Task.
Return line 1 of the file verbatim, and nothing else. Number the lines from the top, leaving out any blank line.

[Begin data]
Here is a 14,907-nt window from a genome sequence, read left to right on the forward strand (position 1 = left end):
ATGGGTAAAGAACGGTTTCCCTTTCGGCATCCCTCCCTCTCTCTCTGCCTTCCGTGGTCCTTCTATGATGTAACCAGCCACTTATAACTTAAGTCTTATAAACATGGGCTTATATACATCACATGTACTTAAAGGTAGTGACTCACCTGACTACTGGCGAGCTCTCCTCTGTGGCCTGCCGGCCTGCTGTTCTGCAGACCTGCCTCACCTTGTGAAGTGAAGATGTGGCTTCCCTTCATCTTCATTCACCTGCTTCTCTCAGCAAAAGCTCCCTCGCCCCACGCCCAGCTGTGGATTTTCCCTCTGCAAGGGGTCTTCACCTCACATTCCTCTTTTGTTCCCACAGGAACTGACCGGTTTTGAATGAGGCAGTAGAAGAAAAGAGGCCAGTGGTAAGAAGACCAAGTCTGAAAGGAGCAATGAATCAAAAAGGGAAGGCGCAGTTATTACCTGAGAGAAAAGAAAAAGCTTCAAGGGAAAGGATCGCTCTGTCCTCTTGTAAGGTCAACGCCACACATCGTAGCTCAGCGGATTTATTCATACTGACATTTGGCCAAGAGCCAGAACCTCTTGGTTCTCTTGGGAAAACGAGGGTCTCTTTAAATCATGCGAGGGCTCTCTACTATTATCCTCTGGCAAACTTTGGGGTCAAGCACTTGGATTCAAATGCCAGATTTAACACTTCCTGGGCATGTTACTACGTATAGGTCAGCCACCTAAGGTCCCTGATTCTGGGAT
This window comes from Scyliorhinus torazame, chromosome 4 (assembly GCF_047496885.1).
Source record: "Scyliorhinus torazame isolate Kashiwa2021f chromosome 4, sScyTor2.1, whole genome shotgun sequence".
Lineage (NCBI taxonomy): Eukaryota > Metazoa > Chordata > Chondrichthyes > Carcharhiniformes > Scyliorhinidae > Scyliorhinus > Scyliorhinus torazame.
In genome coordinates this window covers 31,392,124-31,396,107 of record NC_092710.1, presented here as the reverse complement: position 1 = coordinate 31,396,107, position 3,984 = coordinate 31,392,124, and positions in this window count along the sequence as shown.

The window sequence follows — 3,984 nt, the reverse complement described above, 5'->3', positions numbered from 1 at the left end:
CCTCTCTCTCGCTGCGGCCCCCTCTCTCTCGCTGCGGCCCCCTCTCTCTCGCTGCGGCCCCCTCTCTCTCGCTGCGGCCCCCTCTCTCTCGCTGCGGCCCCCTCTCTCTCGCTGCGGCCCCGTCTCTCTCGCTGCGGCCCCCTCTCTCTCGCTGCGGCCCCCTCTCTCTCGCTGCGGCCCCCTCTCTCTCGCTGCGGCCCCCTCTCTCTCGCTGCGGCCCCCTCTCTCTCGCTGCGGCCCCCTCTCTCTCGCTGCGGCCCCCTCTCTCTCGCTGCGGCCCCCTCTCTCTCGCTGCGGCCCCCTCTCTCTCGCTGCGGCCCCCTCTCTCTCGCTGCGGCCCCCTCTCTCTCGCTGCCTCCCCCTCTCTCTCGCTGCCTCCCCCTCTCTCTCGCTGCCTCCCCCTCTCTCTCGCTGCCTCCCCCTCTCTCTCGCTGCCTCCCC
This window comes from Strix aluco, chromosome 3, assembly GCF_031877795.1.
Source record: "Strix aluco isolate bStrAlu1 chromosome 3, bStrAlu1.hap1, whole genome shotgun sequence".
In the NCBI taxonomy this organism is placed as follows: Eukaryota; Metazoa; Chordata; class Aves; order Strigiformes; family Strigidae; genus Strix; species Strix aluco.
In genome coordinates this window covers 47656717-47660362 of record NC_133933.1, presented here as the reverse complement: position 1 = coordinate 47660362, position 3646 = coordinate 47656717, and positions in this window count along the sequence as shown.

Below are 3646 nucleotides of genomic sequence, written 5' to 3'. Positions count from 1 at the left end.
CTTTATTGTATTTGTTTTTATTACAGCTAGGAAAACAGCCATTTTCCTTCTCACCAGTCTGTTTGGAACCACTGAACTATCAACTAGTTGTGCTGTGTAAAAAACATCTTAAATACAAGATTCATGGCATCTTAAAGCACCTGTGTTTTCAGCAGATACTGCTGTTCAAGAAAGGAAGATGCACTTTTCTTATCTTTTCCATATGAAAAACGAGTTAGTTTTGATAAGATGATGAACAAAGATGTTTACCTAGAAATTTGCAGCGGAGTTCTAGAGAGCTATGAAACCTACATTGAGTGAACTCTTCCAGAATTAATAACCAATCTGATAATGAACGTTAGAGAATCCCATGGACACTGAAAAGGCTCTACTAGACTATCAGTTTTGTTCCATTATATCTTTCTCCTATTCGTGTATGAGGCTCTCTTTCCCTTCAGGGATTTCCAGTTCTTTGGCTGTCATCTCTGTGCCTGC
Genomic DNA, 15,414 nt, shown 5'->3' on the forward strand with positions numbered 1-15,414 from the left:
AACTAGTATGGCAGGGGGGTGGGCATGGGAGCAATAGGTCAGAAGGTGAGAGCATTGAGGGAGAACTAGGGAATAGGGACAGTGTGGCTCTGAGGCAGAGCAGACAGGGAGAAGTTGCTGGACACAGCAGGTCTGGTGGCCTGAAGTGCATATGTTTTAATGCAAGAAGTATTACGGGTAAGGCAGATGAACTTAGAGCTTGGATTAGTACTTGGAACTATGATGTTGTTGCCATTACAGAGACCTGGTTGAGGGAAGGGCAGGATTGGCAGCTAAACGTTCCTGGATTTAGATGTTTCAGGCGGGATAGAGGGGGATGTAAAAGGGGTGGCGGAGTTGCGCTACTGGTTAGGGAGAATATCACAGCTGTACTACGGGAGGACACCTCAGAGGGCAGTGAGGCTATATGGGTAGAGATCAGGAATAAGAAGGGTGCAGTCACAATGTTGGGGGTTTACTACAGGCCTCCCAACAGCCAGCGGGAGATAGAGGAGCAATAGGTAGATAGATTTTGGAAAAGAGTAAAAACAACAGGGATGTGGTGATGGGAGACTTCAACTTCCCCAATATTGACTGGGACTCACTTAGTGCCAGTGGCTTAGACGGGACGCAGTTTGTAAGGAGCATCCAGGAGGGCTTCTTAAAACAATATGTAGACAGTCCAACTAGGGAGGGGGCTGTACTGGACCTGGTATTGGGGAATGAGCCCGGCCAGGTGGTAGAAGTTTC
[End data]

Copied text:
Here is a 14,907-nt window from a genome sequence, read left to right on the forward strand (position 1 = left end):